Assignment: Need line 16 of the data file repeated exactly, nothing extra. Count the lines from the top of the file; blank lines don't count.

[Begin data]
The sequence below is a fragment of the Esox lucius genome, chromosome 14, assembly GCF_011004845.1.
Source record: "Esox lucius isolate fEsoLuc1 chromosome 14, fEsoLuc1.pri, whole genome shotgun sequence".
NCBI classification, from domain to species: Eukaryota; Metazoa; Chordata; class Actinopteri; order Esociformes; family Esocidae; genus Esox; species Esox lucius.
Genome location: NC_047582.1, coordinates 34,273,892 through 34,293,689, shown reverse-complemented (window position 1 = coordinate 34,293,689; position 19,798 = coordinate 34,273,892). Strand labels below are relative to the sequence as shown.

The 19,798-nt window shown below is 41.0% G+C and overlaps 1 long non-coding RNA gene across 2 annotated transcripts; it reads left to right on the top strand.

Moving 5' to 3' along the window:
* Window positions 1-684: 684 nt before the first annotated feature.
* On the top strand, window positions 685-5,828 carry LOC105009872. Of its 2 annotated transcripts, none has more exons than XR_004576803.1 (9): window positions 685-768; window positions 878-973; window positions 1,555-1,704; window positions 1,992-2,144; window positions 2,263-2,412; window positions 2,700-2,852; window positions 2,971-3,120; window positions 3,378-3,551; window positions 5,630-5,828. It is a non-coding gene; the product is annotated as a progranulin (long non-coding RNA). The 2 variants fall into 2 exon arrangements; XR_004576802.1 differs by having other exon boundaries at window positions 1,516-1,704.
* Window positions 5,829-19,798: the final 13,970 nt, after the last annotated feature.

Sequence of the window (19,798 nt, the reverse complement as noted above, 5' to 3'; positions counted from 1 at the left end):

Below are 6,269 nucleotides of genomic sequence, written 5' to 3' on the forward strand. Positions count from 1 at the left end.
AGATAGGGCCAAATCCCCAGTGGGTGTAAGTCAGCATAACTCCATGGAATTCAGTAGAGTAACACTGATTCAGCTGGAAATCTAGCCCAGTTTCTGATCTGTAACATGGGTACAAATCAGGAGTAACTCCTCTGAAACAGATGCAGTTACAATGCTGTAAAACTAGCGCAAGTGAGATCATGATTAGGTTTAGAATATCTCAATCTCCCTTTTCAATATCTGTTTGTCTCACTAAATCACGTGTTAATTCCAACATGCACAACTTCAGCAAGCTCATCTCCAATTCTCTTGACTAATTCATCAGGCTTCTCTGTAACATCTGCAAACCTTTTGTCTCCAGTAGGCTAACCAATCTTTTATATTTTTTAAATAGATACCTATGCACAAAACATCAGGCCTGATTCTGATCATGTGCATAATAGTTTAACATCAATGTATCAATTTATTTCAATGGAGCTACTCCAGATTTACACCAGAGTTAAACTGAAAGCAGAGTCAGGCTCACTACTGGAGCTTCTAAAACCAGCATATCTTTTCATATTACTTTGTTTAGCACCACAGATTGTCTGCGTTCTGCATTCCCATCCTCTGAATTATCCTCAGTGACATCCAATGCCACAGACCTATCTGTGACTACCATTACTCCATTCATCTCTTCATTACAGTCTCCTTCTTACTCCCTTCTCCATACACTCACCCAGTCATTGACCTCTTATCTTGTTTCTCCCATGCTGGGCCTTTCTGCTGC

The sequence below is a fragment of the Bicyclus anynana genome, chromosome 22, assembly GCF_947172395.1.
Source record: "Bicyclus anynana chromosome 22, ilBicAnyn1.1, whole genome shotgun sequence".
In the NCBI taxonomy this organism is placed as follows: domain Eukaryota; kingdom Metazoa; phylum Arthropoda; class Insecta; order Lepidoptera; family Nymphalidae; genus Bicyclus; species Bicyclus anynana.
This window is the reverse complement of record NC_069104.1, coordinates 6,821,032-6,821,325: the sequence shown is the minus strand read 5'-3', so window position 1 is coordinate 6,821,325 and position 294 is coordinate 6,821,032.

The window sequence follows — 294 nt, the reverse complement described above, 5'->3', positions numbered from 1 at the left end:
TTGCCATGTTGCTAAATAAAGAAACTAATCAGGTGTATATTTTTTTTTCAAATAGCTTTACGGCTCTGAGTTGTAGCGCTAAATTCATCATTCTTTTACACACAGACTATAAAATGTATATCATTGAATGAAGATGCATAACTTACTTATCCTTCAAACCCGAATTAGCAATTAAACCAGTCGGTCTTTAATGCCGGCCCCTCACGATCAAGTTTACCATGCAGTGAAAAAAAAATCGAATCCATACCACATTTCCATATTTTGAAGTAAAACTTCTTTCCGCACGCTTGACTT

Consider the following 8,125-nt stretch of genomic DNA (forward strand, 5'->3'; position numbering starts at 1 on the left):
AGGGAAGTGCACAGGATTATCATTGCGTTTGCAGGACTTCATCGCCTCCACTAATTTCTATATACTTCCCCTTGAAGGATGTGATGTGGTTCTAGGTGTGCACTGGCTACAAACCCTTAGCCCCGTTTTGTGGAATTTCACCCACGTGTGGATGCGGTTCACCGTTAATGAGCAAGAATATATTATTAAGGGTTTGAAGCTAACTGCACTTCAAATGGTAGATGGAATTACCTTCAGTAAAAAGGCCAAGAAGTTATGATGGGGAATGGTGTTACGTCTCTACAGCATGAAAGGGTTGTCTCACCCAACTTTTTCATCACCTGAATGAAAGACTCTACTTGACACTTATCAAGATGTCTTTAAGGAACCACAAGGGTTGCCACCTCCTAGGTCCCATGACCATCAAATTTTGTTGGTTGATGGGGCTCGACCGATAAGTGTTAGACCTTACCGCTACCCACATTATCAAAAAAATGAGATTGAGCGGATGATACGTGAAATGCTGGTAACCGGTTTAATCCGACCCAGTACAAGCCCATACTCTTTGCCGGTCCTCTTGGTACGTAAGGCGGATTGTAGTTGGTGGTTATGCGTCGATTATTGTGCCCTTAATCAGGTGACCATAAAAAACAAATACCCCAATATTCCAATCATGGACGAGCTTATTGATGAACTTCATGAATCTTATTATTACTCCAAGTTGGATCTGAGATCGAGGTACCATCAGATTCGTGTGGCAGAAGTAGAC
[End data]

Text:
This window is the reverse complement of record NC_069104.1, coordinates 6,821,032-6,821,325: the sequence shown is the minus strand read 5'-3', so window position 1 is coordinate 6,821,325 and position 294 is coordinate 6,821,032.